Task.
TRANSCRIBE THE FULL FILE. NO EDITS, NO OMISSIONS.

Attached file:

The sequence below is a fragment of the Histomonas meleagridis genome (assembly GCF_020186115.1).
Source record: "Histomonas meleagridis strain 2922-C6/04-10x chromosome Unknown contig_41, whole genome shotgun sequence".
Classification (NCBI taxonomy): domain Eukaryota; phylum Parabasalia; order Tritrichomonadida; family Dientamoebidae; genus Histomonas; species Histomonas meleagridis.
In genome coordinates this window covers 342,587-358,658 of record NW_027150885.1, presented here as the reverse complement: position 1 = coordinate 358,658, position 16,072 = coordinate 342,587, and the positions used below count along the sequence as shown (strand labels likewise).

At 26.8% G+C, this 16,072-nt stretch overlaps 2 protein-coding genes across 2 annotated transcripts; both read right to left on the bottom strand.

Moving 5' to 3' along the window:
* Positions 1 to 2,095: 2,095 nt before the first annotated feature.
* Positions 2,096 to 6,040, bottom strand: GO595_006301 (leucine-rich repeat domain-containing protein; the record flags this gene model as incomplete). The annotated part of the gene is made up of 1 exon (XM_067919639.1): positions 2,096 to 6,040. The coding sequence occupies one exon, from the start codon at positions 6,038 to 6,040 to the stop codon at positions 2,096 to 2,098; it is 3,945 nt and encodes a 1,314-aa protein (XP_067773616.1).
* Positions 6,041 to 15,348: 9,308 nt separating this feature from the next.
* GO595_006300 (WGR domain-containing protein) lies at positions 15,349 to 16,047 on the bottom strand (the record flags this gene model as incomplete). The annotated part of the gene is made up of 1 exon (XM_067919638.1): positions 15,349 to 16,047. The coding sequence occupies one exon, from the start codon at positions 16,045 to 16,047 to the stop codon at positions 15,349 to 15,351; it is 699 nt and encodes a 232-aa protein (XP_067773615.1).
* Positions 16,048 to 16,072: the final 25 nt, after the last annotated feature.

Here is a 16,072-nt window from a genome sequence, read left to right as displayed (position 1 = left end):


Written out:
The sequence below is a fragment of the Histomonas meleagridis genome (assembly GCF_020186115.1).
Source record: "Histomonas meleagridis strain 2922-C6/04-10x chromosome Unknown contig_41, whole genome shotgun sequence".
Classification (NCBI taxonomy): domain Eukaryota; phylum Parabasalia; order Tritrichomonadida; family Dientamoebidae; genus Histomonas; species Histomonas meleagridis.
In genome coordinates this window covers 342,587-358,658 of record NW_027150885.1, presented here as the reverse complement: position 1 = coordinate 358,658, position 16,072 = coordinate 342,587, and the positions used below count along the sequence as shown (strand labels likewise).

At 26.8% G+C, this 16,072-nt stretch overlaps 2 protein-coding genes across 2 annotated transcripts; both read right to left on the bottom strand.

Moving 5' to 3' along the window:
* Positions 1 to 2,095: 2,095 nt before the first annotated feature.
* Positions 2,096 to 6,040, bottom strand: GO595_006301 (leucine-rich repeat domain-containing protein; the record flags this gene model as incomplete). The annotated part of the gene is made up of 1 exon (XM_067919639.1): positions 2,096 to 6,040. The coding sequence occupies one exon, from the start codon at positions 6,038 to 6,040 to the stop codon at positions 2,096 to 2,098; it is 3,945 nt and encodes a 1,314-aa protein (XP_067773616.1).
* Positions 6,041 to 15,348: 9,308 nt separating this feature from the next.
* GO595_006300 (WGR domain-containing protein) lies at positions 15,349 to 16,047 on the bottom strand (the record flags this gene model as incomplete). The annotated part of the gene is made up of 1 exon (XM_067919638.1): positions 15,349 to 16,047. The coding sequence occupies one exon, from the start codon at positions 16,045 to 16,047 to the stop codon at positions 15,349 to 15,351; it is 699 nt and encodes a 232-aa protein (XP_067773615.1).
* Positions 16,048 to 16,072: the final 25 nt, after the last annotated feature.

Here is a 16,072-nt window from a genome sequence, read left to right as displayed (position 1 = left end):